Here is what I wrote on my Facebook page today, I think it pretty much sums it all up:
Six long years, and I finally won my SSDI case! Fully favorable! Feel like crying and screaming. Been sick and in pain so long, sometimes I wanted to give up hope and die, but glad I hung in there.
All those people who doubted me or thought I was just being “lazy” or “dramatic” can kiss my ass. To all those who have showed love, empathy, and encouragement, thank you so much for helping to keep me alive and fighting.
My fellow bloggers here on WordPress definitely fall into the second category of supportive, encouraging people, so thank you all so much!!!
By the way, the decision was just made yesterday and my lawyer was the one who called and told me, so it will still be a little while before I get the back pay or monthly payments started, but I’m on my way!
I’ve started livestreaming on my YouTube channel just for something to do and another way to connect with people. I’m doing most of the streams on my personal channel, rather than my toys and books channel. My personal channel has a lot less subs (around 200 compared to over 3,000), so if you are a YouTube watcher, please consider subbing to my channel! Here are a couple recent livestreams if you are interested:
The YouTube playback for the livestreams is a bit blurrier than normal vids, but I’m working on that! You probably want to watch them in the highest quality available to minimize blurriness.
That headline isn’t exaggerating. I had a horrible dental cleaning experience yesterday. Now to be fair, my teeth are extremely sensitive, just like everything else on my body (thanks autism), so cleanings are never fun for me anyhow. There are always at least a few painful nerves hit during the process.
However, yesterday the lady who regularly cleans my teeth was on maternity leave so I had a new lady who was incredibly slow, annoying, and seemed to manage to hit about every nerve on every tooth, at least on the front ones. I can’t recall the number of times I flinched from the pain. At least a couple times I teared up. I was starting to wish I was having a filling instead, because at least then I would be numbed up some.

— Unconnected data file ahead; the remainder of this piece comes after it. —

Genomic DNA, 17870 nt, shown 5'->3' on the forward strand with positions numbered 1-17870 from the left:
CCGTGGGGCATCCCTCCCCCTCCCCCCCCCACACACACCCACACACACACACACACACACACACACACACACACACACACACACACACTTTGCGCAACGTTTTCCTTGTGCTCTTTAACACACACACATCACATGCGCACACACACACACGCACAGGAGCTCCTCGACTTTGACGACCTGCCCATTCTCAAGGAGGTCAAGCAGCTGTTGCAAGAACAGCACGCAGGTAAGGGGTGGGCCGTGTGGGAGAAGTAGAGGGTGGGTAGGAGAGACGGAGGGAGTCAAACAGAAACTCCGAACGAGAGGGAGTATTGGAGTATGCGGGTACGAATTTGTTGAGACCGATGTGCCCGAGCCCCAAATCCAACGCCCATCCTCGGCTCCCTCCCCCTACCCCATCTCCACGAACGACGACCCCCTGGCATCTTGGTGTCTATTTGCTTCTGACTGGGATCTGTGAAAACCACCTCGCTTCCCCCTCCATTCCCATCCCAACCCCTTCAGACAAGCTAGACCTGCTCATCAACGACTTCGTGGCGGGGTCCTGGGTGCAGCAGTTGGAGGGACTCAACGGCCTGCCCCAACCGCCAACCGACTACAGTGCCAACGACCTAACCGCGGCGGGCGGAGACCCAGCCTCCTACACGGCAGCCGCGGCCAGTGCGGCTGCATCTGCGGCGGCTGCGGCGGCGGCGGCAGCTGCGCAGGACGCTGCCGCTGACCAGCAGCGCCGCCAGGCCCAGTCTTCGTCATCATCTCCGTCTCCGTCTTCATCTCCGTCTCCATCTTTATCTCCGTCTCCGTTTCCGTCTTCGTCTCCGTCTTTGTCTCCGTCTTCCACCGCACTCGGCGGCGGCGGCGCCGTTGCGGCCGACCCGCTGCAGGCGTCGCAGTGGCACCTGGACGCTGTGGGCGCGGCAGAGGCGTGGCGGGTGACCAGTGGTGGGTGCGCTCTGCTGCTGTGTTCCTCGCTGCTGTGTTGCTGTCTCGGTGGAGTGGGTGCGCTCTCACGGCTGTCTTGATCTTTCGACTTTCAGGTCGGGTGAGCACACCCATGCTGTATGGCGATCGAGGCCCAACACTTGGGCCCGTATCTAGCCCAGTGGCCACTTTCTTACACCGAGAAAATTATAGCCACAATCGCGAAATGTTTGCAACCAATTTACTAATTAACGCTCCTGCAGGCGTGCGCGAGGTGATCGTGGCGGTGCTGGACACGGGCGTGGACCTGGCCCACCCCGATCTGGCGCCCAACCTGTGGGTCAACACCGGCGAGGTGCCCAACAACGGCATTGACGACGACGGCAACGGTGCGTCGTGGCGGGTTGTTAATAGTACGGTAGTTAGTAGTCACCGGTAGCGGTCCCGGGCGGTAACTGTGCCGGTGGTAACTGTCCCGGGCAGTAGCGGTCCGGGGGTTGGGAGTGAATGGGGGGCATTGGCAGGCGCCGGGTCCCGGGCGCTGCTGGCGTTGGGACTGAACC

I feel bad calling the lady annoying, but to be frankly honest, she was. She was one of those people who just talks and talks and talks, which drives me crazy. It was especially hard not to be annoyed when I was already having a bad experience. A few minutes into the cleaning I was tempted to get up and say “I’m sorry, but I just can’t do this today”, and reschedule for when my normal person gets back. I managed to tough it out though. Glad it is over and my regular cleaner should be back before my next cleaning!
Sorry I didn’t update you all yesterday after the hearing, but I was just too exhausted mentally, emotionally, and physically after the stress of the day. Overall, I think the hearing went ok. It didn’t start out very well since my husband and I had trouble locating the right building and ended up walking through the thick, slushy snow so far that I had an asthma attack, started crying, and was totally soaked from the knees down by the time we actually found the right building. The roads were bad too from the snowstorm and parking was almost impossible since none of the parking lots had been cleared yet.
Once we got into the building, I had a few minutes to recover from the asthma attack and calm down at least. I also had about 15 minutes to meet with my lawyer before the hearing to go over everything again. During the hearing itself, I was quite nervous. I was doing a lot of rocking back and forth (“stimming” in autistic terms).
I think I only had the nerve to look at the judge two or three times the entire hour I was in there. I mostly stared at the microphone and tried to block out everyone else there while answering questions. That seemed to help my social anxiety. I think I did a decent job answering the judges questions…and she asked a lot. I never lost control of myself, although in my closing remarks I did tear up a bit and got a little emotional talking about how hard it had become for me to keep a job due to my physical and mental disabilities.